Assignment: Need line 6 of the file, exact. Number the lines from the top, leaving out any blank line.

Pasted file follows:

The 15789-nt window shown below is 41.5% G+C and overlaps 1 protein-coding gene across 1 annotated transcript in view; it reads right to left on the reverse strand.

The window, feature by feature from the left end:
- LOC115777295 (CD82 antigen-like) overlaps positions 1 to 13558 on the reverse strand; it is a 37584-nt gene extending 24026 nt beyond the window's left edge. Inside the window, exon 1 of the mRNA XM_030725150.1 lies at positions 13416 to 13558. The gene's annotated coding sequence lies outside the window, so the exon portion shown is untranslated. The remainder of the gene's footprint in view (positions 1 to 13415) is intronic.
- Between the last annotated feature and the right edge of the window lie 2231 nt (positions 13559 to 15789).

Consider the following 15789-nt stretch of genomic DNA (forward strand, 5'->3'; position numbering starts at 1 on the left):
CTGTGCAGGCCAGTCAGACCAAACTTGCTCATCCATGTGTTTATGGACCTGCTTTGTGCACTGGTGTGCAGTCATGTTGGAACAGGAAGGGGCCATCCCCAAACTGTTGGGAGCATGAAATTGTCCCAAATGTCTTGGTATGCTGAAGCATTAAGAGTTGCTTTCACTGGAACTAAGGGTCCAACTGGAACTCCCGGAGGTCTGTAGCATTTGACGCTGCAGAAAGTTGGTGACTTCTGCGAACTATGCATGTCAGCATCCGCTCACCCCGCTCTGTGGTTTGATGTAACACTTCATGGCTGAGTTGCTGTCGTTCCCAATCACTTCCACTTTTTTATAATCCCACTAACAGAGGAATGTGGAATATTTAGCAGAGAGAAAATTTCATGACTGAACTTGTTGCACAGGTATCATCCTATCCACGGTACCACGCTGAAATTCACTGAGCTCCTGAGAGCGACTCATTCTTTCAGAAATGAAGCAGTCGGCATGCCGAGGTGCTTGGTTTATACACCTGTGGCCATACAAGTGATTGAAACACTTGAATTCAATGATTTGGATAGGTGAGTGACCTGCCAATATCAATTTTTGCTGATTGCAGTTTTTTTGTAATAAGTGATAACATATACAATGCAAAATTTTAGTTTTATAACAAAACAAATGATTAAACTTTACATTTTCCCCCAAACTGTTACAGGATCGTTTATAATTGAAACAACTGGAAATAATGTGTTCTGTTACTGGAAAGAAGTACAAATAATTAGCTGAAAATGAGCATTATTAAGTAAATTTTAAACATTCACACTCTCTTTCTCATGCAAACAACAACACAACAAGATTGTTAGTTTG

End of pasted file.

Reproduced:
CTGTGCAGGCCAGTCAGACCAAACTTGCTCATCCATGTGTTTATGGACCTGCTTTGTGCACTGGTGTGCAGTCATGTTGGAACAGGAAGGGGCCATCCCCAAACTGTTGGGAGCATGAAATTGTCCCAAATGTCTTGGTATGCTGAAGCATTAAGAGTTGCTTTCACTGGAACTAAGGGTCCAACTGGAACTCCCGGAGGTCTGTAGCATTTGACGCTGCAGAAAGTTGGTGACTTCTGCGAACTATGCATGTCAGCATCCGCTCACCCCGCTCTGTGGTTTGATGTAACACTTCATGGCTGAGTTGCTGTCGTTCCCAATCACTTCCACTTTTTTATAATCCCACTAACAGAGGAATGTGGAATATTTAGCAGAGAGAAAATTTCATGACTGAACTTGTTGCACAGGTATCATCCTATCCACGGTACCACGCTGAAATTCACTGAGCTCCTGAGAGCGACTCATTCTTTCAGAAATGAAGCAGTCGGCATGCCGAGGTGCTTGGTTTATACACCTGTGGCCATACAAGTGATTGAAACACTTGAATTCAATGATTTGGATAGGTGAGTGACCTGCCAATATCAATTTTTGCTGATTGCAGTTTTTTTGTAATAAGTGATAACATATACAATGCAAAATTTTAGTTTTATAACAAAACAAATGATTAAACTTTACATTTTCCCCCAAACTGTTACAGGATCGTTTATAATTGAAACAACTGGAAATAATGTGTTCTGTTACTGGAAAGAAGTACAAATAATTAGCTGAAAATGAGCATTATTAAGTAAATTTTAAACATTCACACTCTCTTTCTCATGCAAACAACAACACAACAAGATTGTTAGTTTG